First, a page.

Dictionary of National Biography, 1927 supplement/Kinnear, Alexander Smith
KINNEAR, ALEXANDER SMITH, first Baron Kinnear, of Spurness, Orkney (1833–1917), judge, was born in Edinburgh 3 November 1833, the son of John Gardiner Kinnear, merchant, of Glasgow, by his wife, Mary, daughter of Alexander Smith, banker. He was educated at the universities of Glasgow and Edinburgh, passing advocate at the Scots bar in 1856. Business did not flow in apace for many years, but he was making himself all the time. His bent was toward what, in England, would have been a Chancery practice. He had a knowledge of law, especially of the feudal system, which few could equal, none could excel. His opportunity came with the mass of litigation consequent on the failure of the City of Glasgow Bank in 1878. The liquidators sent him a general retainer, and he was called upon to lead counsel in much larger practice. He came triumphantly out of the ordeal, helped doubtless by the fact that the lord president, John Inglis, Lord Glencorse, had a high opinion of him, and listened with respect to all that he said. In 1881 he was elected dean of the Faculty of Advocates and became a Q.C. In 1882 he went on the bench. After being a lord ordinary for eight years he entered the first division (1890), when Inglis, for whom Kinnear had a veneration, was still in the chair. Kinnear remained in the division until he resigned in 1913. Throughout thirty-one years he proved himself to be, without doubt, a great judge. His courtesy was unwavering, his patience inexhaustible. His powerful and receptive intellect responded to every current in the course of an argument. He took great pains that the form of the opinions which he delivered should leave no doubt as to their meaning. He was a model of what an appellate judge should be.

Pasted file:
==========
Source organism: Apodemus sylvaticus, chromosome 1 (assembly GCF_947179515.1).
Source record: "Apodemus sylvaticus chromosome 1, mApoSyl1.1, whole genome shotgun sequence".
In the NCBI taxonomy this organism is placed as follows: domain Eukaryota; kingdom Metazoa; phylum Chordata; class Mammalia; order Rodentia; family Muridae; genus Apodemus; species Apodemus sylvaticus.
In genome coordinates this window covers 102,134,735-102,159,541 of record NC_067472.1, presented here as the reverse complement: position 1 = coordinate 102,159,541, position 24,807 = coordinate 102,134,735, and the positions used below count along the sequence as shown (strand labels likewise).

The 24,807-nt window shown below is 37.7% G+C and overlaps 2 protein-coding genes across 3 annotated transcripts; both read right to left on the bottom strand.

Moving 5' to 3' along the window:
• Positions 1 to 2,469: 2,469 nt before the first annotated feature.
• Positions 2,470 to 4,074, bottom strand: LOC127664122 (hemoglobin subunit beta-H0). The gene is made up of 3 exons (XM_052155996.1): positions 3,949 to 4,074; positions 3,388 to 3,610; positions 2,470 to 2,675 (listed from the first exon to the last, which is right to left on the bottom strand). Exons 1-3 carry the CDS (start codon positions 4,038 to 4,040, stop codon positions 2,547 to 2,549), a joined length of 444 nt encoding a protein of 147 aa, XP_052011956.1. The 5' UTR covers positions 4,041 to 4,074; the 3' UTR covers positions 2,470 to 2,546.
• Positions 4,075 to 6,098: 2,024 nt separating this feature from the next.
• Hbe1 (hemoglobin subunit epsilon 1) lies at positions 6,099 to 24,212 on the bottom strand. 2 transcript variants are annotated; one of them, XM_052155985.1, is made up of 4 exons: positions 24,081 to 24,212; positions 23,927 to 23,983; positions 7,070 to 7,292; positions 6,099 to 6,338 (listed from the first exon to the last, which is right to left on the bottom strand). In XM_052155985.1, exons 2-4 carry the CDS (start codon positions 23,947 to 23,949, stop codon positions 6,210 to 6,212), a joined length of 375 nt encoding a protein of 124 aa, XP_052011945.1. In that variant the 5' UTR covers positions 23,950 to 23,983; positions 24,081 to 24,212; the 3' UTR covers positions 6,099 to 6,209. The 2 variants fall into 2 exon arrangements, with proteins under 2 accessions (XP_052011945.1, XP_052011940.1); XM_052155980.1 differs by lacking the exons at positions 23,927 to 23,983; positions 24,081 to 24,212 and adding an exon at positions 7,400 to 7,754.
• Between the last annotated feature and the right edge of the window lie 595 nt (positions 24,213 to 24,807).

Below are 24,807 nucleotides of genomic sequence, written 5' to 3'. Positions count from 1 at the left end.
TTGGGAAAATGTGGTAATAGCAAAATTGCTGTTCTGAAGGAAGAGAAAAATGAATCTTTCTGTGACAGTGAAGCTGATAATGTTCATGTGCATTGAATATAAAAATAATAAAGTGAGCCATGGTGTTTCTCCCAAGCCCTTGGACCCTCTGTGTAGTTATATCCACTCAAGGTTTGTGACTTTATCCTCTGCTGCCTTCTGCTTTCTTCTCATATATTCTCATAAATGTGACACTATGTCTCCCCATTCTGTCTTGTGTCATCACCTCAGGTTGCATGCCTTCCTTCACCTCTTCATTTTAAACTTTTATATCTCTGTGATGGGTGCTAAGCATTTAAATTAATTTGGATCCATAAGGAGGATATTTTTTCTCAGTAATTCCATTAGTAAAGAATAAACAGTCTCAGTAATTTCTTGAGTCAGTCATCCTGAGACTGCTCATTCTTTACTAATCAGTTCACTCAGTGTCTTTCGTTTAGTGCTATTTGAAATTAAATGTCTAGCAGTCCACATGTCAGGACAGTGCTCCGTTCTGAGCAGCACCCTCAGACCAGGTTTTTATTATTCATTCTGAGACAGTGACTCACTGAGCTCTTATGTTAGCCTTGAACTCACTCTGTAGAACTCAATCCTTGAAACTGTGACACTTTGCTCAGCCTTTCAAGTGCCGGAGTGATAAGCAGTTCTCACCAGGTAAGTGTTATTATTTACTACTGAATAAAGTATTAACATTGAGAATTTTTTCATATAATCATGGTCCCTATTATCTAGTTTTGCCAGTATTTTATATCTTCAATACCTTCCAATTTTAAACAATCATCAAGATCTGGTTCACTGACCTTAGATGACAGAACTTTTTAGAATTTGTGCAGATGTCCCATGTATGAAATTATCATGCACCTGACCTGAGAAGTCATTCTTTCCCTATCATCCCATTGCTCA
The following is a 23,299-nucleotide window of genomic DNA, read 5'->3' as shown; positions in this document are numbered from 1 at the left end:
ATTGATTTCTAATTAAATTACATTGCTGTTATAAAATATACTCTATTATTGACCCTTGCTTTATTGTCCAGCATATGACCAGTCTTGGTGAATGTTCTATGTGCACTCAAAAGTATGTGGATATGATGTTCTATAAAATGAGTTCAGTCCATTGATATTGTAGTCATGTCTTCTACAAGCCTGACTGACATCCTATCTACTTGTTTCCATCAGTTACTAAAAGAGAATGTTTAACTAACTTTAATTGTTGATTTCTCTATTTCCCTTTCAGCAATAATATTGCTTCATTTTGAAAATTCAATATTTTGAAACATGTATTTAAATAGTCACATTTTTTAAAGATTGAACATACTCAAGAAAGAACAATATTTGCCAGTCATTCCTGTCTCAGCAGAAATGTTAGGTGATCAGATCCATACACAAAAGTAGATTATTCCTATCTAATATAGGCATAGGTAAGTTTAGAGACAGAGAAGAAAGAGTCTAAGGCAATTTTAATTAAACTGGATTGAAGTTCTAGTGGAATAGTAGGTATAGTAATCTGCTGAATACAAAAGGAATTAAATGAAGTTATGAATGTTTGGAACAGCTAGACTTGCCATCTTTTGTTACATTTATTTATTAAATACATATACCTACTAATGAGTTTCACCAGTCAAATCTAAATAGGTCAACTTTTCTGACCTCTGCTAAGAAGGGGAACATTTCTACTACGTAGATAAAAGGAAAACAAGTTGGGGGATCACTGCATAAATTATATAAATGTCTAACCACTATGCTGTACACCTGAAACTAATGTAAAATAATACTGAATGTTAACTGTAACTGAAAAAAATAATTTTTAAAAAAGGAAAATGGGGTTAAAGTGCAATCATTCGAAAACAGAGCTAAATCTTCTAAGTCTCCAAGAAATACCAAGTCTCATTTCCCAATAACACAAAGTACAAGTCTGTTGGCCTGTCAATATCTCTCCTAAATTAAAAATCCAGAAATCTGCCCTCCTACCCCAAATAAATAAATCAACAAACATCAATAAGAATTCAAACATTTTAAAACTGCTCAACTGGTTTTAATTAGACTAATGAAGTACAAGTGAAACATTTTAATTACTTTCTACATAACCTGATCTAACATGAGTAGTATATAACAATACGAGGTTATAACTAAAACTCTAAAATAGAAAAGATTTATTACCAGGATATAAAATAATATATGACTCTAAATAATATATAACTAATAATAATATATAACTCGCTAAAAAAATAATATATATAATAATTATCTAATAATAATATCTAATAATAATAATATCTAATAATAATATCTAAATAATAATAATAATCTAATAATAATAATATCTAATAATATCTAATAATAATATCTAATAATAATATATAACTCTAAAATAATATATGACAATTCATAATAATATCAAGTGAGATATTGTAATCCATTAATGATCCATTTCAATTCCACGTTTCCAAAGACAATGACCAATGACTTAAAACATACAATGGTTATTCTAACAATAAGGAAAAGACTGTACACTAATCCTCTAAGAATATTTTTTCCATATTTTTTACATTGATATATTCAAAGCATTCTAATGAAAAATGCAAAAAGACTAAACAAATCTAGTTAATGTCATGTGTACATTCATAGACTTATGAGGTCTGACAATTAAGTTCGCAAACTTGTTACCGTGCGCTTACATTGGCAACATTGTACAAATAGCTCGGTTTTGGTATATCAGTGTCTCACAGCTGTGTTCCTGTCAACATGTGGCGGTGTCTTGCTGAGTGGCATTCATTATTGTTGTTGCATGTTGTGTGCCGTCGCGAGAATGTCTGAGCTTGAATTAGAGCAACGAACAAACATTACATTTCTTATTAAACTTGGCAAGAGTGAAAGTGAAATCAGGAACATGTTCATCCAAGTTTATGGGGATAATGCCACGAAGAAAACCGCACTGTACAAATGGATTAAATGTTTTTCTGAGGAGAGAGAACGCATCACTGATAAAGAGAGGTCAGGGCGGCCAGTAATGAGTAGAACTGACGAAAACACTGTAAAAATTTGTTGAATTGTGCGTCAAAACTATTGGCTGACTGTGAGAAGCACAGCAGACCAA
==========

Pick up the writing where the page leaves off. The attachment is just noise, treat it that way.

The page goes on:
Outside the court Kinnear rendered signal service to the state. He acted as chairman of the Scottish Universities commission from 1889 until 1897, when he received a peerage in recognition of his services. At the 251st meeting of the commission, which had framed 169 ordinances, Lord Kelvin paid a tribute to his unremitting attention. In 1904–1905 Kinnear was a member of the royal commission appointed after the judgment of the House of Lords in the Free Church case. He bore a heavy burden in acting on the executive commission thereafter set up to settle the rival claims of the churches. He occasionally sat to hear appeals in the House of Lords, and continued to do so after his resignation. Two masterly essays from his pen remain, written before he was thirty, on Catullus (North British Review, xxxvi, 204) and on Shelley (Quarterly Review, cx, 289). To read these is to realize that in Kinnear Scotland gained a lawyer and lost a man of letters. He loved Sir Walter Scott, all the more because he shared Scott's ‘infinite love and sympathy with humanity’. He was given to hospitality, and ever ready to impart the treasures of his well-stored mind to those who penetrated his reserve. He took no part in politics. He died unmarried, in Edinburgh, 20 December 1917.